Not that long ago, a planned community within commuting distance of San Francisco was a very large apricot farm and one of many agriculture centers that spread across Contra Costa County. But as housing prices grew untouchable in the Bay Area, builders turned east, eyeing farmland that could be developed for new housing.
They settled on a number of places with cheaper land, including the city of Brentwood, Calif., 54 miles from San Francisco. Brentwood city officials welcomed development unlike many other cities in California that are trying to keep development out.
“It was far enough out that the land prices were not as expensive as the land closer in,” says Robert Rivinius, president and CEO of the California Building Industry Association.
It also filled another critical need in northern California. “There are so many jobs in the Bay Area, but there are not enough places for people to be housed,” says Linda Maurer, Brentwood's economic development manager.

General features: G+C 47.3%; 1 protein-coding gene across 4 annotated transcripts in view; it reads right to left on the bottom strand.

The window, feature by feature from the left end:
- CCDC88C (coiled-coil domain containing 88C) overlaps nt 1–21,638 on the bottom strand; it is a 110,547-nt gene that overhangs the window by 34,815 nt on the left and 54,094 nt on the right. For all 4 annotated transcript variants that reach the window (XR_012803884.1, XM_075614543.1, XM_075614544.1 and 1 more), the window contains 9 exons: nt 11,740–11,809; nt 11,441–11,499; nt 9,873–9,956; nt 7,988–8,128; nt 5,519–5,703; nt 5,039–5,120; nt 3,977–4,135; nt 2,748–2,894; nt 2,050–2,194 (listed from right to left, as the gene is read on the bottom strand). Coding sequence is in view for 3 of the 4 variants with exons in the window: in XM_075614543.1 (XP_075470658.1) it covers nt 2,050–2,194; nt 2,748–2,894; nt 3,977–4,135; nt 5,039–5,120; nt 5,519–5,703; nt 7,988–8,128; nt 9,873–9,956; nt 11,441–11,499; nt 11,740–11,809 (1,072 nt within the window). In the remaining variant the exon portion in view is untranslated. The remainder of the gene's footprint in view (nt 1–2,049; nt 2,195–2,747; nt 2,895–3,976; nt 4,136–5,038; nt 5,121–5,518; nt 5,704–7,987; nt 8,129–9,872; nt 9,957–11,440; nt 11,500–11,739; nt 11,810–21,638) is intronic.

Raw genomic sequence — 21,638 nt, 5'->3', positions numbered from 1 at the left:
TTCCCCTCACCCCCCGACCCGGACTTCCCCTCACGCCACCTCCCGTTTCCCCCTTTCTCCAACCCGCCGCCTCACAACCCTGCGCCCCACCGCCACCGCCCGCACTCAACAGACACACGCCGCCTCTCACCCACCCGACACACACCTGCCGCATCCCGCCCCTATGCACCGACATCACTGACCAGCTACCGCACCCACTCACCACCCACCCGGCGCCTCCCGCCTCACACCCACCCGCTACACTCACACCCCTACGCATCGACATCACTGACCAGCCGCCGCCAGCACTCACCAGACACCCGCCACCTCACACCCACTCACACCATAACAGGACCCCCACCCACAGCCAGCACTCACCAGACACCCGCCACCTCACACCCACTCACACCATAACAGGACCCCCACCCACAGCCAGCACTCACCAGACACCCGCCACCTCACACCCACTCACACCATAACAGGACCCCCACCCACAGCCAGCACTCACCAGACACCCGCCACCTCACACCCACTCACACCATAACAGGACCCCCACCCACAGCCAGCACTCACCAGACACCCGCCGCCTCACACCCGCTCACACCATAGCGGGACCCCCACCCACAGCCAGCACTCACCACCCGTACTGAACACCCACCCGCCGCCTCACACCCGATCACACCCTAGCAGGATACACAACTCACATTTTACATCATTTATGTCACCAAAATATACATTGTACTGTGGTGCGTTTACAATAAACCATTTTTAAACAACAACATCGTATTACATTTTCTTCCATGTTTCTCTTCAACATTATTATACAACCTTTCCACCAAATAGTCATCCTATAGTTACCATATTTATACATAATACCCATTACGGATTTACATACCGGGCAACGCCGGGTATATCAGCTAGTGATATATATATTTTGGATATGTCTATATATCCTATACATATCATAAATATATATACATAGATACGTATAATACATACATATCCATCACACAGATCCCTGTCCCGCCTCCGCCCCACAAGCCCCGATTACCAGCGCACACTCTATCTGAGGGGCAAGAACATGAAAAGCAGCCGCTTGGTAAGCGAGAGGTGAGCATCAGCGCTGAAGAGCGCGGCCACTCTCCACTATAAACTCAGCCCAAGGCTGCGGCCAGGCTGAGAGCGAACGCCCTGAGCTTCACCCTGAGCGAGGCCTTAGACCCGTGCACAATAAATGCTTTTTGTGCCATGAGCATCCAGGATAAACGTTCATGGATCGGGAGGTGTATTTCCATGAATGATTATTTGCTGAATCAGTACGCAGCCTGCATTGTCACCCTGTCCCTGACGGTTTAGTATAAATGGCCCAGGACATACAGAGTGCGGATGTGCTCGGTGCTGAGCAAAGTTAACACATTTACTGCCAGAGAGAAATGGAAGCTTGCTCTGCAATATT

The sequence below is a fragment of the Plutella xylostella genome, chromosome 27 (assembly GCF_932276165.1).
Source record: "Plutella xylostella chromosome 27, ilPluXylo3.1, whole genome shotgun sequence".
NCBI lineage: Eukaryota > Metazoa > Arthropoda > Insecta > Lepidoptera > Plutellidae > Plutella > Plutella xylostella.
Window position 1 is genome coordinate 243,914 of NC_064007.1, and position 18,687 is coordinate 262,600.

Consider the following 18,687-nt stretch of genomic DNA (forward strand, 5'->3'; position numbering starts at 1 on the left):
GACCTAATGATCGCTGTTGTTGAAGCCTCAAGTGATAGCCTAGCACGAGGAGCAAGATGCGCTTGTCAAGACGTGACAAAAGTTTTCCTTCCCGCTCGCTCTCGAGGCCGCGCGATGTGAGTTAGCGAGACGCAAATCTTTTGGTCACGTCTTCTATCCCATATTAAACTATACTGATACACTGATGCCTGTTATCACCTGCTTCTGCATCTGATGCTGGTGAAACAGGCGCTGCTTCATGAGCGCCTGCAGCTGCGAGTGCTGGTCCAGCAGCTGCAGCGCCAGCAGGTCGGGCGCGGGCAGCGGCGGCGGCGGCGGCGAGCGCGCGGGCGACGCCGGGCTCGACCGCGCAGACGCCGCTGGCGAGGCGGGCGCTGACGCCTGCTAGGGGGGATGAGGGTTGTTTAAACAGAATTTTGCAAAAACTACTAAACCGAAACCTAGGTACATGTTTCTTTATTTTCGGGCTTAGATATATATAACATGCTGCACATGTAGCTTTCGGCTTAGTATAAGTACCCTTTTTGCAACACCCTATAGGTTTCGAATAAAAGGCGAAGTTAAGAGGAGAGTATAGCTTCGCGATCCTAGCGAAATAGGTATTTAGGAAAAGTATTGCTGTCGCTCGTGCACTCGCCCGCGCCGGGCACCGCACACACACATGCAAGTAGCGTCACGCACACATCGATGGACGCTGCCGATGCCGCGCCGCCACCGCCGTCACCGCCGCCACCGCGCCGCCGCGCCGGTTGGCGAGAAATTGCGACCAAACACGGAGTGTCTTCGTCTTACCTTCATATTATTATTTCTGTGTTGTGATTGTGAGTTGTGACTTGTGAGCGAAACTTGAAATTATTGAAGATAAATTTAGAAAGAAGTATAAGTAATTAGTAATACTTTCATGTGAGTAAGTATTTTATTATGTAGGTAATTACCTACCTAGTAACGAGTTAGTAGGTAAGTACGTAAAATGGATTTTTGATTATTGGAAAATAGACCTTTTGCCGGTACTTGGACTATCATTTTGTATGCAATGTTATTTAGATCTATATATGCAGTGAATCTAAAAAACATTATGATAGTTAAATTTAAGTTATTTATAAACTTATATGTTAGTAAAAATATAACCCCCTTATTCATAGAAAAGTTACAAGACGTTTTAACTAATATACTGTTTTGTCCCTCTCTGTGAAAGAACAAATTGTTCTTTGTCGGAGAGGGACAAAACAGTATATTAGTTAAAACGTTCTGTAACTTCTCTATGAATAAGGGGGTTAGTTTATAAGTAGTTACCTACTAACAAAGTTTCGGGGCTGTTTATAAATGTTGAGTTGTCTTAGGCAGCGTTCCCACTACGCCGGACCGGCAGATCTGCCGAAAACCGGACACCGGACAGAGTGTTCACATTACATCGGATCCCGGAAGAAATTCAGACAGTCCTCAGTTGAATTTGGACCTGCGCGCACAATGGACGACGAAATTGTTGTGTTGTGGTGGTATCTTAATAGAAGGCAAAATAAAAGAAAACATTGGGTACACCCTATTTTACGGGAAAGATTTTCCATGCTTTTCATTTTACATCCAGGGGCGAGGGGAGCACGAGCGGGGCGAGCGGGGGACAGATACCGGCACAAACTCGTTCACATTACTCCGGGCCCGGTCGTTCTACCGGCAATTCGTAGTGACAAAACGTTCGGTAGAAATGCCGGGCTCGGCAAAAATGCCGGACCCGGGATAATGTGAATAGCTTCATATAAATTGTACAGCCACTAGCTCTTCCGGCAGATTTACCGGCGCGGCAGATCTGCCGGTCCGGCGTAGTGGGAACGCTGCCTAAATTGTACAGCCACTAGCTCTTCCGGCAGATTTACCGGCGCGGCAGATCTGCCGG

And so builders, such as Pulte Homes, Centex Corp., and D.R. Horton, flocked to Brentwood to develop a bedroom community in the eastern part of the county.
Now Brentwood's population is expected to grow to 55,000 by 2010, more than five times its 1990 population of 9,100. Ultimately, the city planners have a target population of 78,000 in 20 years.
Make no mistake, though. Like nearly every other community in California, Contra Costa County is facing a downturn. DataQuick Information Systems showed a 27 percent downturn in sales in July across the county although the average price of a home jumped to $581,000 from $555,000 in June 2005.
Although affordability is a relative term in California, the average price of a home in the county is reachable by many shut out of other counties by higher prices. From Brentwood, the average commute to work is close to an hour each way, but the community is also within easy reach of employment centers, such as the Lawrence Livermore Laboratory in Livermore, Calif., and Oracle Corp., in Pleasanton, Calif.
“It has a small town feel, and it's a great place to raise kids,” says Don Stirling, chairman of Brentwood's planning commission.
Pulte took the small town feeling to heart when it created a community called the Arbors at Rose Garden, with 484 single-family homes geared toward families. There are easily accessible parks and three rose bushes planted in the yard of every home.